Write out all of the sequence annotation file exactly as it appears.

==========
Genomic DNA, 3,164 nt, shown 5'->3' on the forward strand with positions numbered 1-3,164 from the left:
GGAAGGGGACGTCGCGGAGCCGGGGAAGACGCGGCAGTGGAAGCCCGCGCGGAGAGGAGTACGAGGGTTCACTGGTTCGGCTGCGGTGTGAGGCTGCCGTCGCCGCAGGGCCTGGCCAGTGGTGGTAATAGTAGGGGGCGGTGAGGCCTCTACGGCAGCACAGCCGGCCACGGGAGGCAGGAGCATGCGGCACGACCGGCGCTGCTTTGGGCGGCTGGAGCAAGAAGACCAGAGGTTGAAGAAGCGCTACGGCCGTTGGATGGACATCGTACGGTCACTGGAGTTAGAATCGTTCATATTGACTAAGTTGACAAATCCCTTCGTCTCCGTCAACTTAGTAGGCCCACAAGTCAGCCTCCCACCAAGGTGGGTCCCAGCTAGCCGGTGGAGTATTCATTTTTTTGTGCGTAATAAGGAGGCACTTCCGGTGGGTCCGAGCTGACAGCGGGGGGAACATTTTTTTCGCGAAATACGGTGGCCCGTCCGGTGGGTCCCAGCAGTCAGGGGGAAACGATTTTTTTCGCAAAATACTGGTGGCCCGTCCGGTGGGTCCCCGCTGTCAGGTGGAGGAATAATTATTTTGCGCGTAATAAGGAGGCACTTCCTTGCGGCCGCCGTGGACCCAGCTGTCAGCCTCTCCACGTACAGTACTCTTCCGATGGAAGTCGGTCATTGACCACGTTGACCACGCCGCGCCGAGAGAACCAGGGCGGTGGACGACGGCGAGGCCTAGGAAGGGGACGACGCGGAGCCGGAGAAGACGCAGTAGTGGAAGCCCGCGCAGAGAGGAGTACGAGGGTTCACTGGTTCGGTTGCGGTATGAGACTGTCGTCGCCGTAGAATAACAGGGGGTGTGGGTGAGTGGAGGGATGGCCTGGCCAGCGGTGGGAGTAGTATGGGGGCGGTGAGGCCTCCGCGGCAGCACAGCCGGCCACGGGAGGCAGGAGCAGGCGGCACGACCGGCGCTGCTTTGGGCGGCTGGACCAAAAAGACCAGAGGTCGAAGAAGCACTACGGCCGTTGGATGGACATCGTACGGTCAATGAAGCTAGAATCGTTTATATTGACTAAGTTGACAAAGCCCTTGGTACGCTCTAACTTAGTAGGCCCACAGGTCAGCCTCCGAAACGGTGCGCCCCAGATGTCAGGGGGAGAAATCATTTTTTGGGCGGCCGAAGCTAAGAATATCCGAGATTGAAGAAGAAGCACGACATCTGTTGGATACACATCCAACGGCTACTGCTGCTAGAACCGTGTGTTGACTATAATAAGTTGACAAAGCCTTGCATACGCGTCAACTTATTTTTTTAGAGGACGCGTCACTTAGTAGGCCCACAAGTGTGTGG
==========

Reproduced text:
Genomic DNA, 3,164 nt, shown 5'->3' on the forward strand with positions numbered 1-3,164 from the left:
GGAAGGGGACGTCGCGGAGCCGGGGAAGACGCGGCAGTGGAAGCCCGCGCGGAGAGGAGTACGAGGGTTCACTGGTTCGGCTGCGGTGTGAGGCTGCCGTCGCCGCAGGGCCTGGCCAGTGGTGGTAATAGTAGGGGGCGGTGAGGCCTCTACGGCAGCACAGCCGGCCACGGGAGGCAGGAGCATGCGGCACGACCGGCGCTGCTTTGGGCGGCTGGAGCAAGAAGACCAGAGGTTGAAGAAGCGCTACGGCCGTTGGATGGACATCGTACGGTCACTGGAGTTAGAATCGTTCATATTGACTAAGTTGACAAATCCCTTCGTCTCCGTCAACTTAGTAGGCCCACAAGTCAGCCTCCCACCAAGGTGGGTCCCAGCTAGCCGGTGGAGTATTCATTTTTTTGTGCGTAATAAGGAGGCACTTCCGGTGGGTCCGAGCTGACAGCGGGGGGAACATTTTTTTCGCGAAATACGGTGGCCCGTCCGGTGGGTCCCAGCAGTCAGGGGGAAACGATTTTTTTCGCAAAATACTGGTGGCCCGTCCGGTGGGTCCCCGCTGTCAGGTGGAGGAATAATTATTTTGCGCGTAATAAGGAGGCACTTCCTTGCGGCCGCCGTGGACCCAGCTGTCAGCCTCTCCACGTACAGTACTCTTCCGATGGAAGTCGGTCATTGACCACGTTGACCACGCCGCGCCGAGAGAACCAGGGCGGTGGACGACGGCGAGGCCTAGGAAGGGGACGACGCGGAGCCGGAGAAGACGCAGTAGTGGAAGCCCGCGCAGAGAGGAGTACGAGGGTTCACTGGTTCGGTTGCGGTATGAGACTGTCGTCGCCGTAGAATAACAGGGGGTGTGGGTGAGTGGAGGGATGGCCTGGCCAGCGGTGGGAGTAGTATGGGGGCGGTGAGGCCTCCGCGGCAGCACAGCCGGCCACGGGAGGCAGGAGCAGGCGGCACGACCGGCGCTGCTTTGGGCGGCTGGACCAAAAAGACCAGAGGTCGAAGAAGCACTACGGCCGTTGGATGGACATCGTACGGTCAATGAAGCTAGAATCGTTTATATTGACTAAGTTGACAAAGCCCTTGGTACGCTCTAACTTAGTAGGCCCACAGGTCAGCCTCCGAAACGGTGCGCCCCAGATGTCAGGGGGAGAAATCATTTTTTGGGCGGCCGAAGCTAAGAATATCCGAGATTGAAGAAGAAGCACGACATCTGTTGGATACACATCCAACGGCTACTGCTGCTAGAACCGTGTGTTGACTATAATAAGTTGACAAAGCCTTGCATACGCGTCAACTTATTTTTTTAGAGGACGCGTCACTTAGTAGGCCCACAAGTGTGTGG